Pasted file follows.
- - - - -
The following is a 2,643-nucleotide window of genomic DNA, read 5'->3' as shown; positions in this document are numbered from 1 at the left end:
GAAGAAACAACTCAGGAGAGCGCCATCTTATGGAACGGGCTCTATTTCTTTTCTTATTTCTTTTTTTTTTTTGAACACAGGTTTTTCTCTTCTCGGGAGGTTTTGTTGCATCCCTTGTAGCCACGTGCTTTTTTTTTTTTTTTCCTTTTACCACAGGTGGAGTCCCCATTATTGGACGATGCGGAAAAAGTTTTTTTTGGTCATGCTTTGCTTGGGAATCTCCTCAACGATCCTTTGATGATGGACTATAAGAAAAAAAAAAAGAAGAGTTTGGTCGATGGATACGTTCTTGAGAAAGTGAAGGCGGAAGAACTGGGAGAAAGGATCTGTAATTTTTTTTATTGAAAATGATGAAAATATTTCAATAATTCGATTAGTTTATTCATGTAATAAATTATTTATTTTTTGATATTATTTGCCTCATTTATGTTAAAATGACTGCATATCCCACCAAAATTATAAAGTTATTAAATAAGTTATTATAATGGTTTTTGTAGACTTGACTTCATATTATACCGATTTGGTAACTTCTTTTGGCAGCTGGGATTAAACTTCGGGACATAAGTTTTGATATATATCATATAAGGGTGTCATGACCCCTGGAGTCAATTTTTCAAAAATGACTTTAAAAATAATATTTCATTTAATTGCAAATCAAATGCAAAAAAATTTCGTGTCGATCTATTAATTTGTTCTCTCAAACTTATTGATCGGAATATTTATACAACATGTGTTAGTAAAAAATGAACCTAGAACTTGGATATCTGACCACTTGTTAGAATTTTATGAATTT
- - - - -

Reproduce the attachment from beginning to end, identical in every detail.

The following is a 2,643-nucleotide window of genomic DNA, read 5'->3' as shown; positions in this document are numbered from 1 at the left end:
GAAGAAACAACTCAGGAGAGCGCCATCTTATGGAACGGGCTCTATTTCTTTTCTTATTTCTTTTTTTTTTTTGAACACAGGTTTTTCTCTTCTCGGGAGGTTTTGTTGCATCCCTTGTAGCCACGTGCTTTTTTTTTTTTTTTCCTTTTACCACAGGTGGAGTCCCCATTATTGGACGATGCGGAAAAAGTTTTTTTTGGTCATGCTTTGCTTGGGAATCTCCTCAACGATCCTTTGATGATGGACTATAAGAAAAAAAAAAAGAAGAGTTTGGTCGATGGATACGTTCTTGAGAAAGTGAAGGCGGAAGAACTGGGAGAAAGGATCTGTAATTTTTTTTATTGAAAATGATGAAAATATTTCAATAATTCGATTAGTTTATTCATGTAATAAATTATTTATTTTTTGATATTATTTGCCTCATTTATGTTAAAATGACTGCATATCCCACCAAAATTATAAAGTTATTAAATAAGTTATTATAATGGTTTTTGTAGACTTGACTTCATATTATACCGATTTGGTAACTTCTTTTGGCAGCTGGGATTAAACTTCGGGACATAAGTTTTGATATATATCATATAAGGGTGTCATGACCCCTGGAGTCAATTTTTCAAAAATGACTTTAAAAATAATATTTCATTTAATTGCAAATCAAATGCAAAAAAATTTCGTGTCGATCTATTAATTTGTTCTCTCAAACTTATTGATCGGAATATTTATACAACATGTGTTAGTAAAAAATGAACCTAGAACTTGGATATCTGACCACTTGTTAGAATTTTATGAATTT